“The painter is, like everybody, witness of his time…I focus in my paintings on the anguishes and agressions of mankind by my gesture of anger, dynamism and also of hope.” James Coignard 2002
James Coignard was born in Tours, France in 1925.At the age of three he moved to Paris with his parents. As a child he had an insatiable appetite for drawing and painting. In 1948, at 23 years of age, he made up his mind to become an artist and enrolled at the Ecole des arts Décoratifs in Nice. Hel ater apprenticed under the well-known painter Marchand des Raux. The following year the two of them staged a joint exhibition at the Musée de I’lle de France in St. Jean Cap Ferrat. Around the same time Coignard came into contact with the great Henri Matisse and was influenced by his work but soon began to seek his own ways forward. Not long afterwards, Coignard discovered the modernists’ handling of color via the techniques of Georges Braque and Marc Chagall. In both his mixed media on canvas and his works on paper, James Coignard is known for his technical versatility and use of vibrant primary colors. Coignard achieves a deep, heavy texture which is distinctive trait in his art.
With just a few strokes of his brush he conjures up an entire world. James Coignard extends the boundaries between concrete and abstract. He knows how to create chromatic melodies that shift in timbre from cobalt blue to blood red, from earthy tones to blocks of color as black as night. His paintings embrace everything from vast expanses of color to spaces enclosed. His pictures are an artistic epicenter where lines, letters and numbers mold with vigorous swashes of color. His paintings and graphic works are an artistic adventure, an aesthetic game in which the destructive and the momentous mingle freely with the spontaneous and the sensual.
He varies his subject matter endlessly – in one painting the focal symbol might be a secret sign; in another, a sensually conceived female body. His themes might as easily be small squares that seem to describe an urban formation, cave paintings of animals that may well have been taken from Spain’s Altamira or France’s Lascaux, or a full-blooded scene from a brutal bullfight.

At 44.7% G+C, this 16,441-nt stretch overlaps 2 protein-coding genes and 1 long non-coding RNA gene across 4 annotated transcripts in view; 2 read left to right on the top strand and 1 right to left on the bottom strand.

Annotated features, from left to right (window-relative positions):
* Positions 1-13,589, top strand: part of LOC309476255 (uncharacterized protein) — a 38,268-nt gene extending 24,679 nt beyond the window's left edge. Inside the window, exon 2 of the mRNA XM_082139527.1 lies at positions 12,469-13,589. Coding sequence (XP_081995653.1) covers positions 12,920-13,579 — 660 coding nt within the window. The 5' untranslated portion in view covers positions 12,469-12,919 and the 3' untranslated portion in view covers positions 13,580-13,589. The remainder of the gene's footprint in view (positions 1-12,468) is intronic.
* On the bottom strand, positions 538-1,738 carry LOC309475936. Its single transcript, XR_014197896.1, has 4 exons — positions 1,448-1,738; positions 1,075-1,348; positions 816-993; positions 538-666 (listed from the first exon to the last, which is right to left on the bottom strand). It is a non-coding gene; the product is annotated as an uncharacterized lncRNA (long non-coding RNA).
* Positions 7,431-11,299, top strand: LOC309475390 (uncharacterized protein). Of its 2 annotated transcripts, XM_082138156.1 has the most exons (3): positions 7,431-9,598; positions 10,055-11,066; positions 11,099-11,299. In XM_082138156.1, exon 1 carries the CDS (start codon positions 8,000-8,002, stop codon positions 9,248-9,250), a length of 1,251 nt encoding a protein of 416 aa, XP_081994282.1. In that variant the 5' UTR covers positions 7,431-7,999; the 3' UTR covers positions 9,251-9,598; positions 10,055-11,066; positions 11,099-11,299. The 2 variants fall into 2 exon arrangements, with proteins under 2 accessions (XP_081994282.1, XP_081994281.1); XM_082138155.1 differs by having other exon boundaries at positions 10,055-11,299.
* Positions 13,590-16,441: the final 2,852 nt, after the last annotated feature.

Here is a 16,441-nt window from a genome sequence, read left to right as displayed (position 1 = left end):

The paintings become magical. They trace an immense line over the heavens, a clean-cut brush stroke that transforms into a view of a mysterious and infinite universe. Paradoxically, Coignard casts the tangible and the unspeakable in the same mold, placing the luminous in opposition to the dull.
Several works from his early years reveal an unquenchable thirst for life, an indefatigable desire to paint whatever touches our innermost feelings and the landscapes that surround. Other works create a rather more melancholy mood against a somber backdrop. The facility for creating symmetrical lines that contrast with the chaotic and irrational has become a hallmark of Coignard’s work.
Many of his paintings present saturated colors as a contrast to the grey, almost extinguished and effaced. Life meets death.Such is his pictorial universe, spinning like a never-ending whirligig populated by humans, animals and phantasmagoria.
His contact in the late 1950s with a number of Spanish artists and his special fascination for Catalan sculptures and frescoes proved decisive for his artistic development. In the 1960’s he began to create sculptures in bronze and glass, which he has continued to produce parallel with his paintings and graphic work. In the late 1960s Coignard produced his first etchings in the gravure au carborundum technique. The carborundum process of printmaking was developed by Henri Goetz in the 1960′s. It was Goetz himself that taught Coignard and other artists the use of carborundum for printmaking.
Since his first solo exhibition in Paris in 1960, Coignard has exhibited in major galleries and museums throughout the world, and is well represented in both private and public collections that include the Guggenheim Museum in New York and the Museum of Modern Art in San Francisco, California. He is represented by the Paule Friedland & Alexandre Rivault Gallery in Paris and edited by the Pasnic print house in Paris.
Today he is based in the south of France, with a studio in Antibes and a home in the outskirts of Cannes.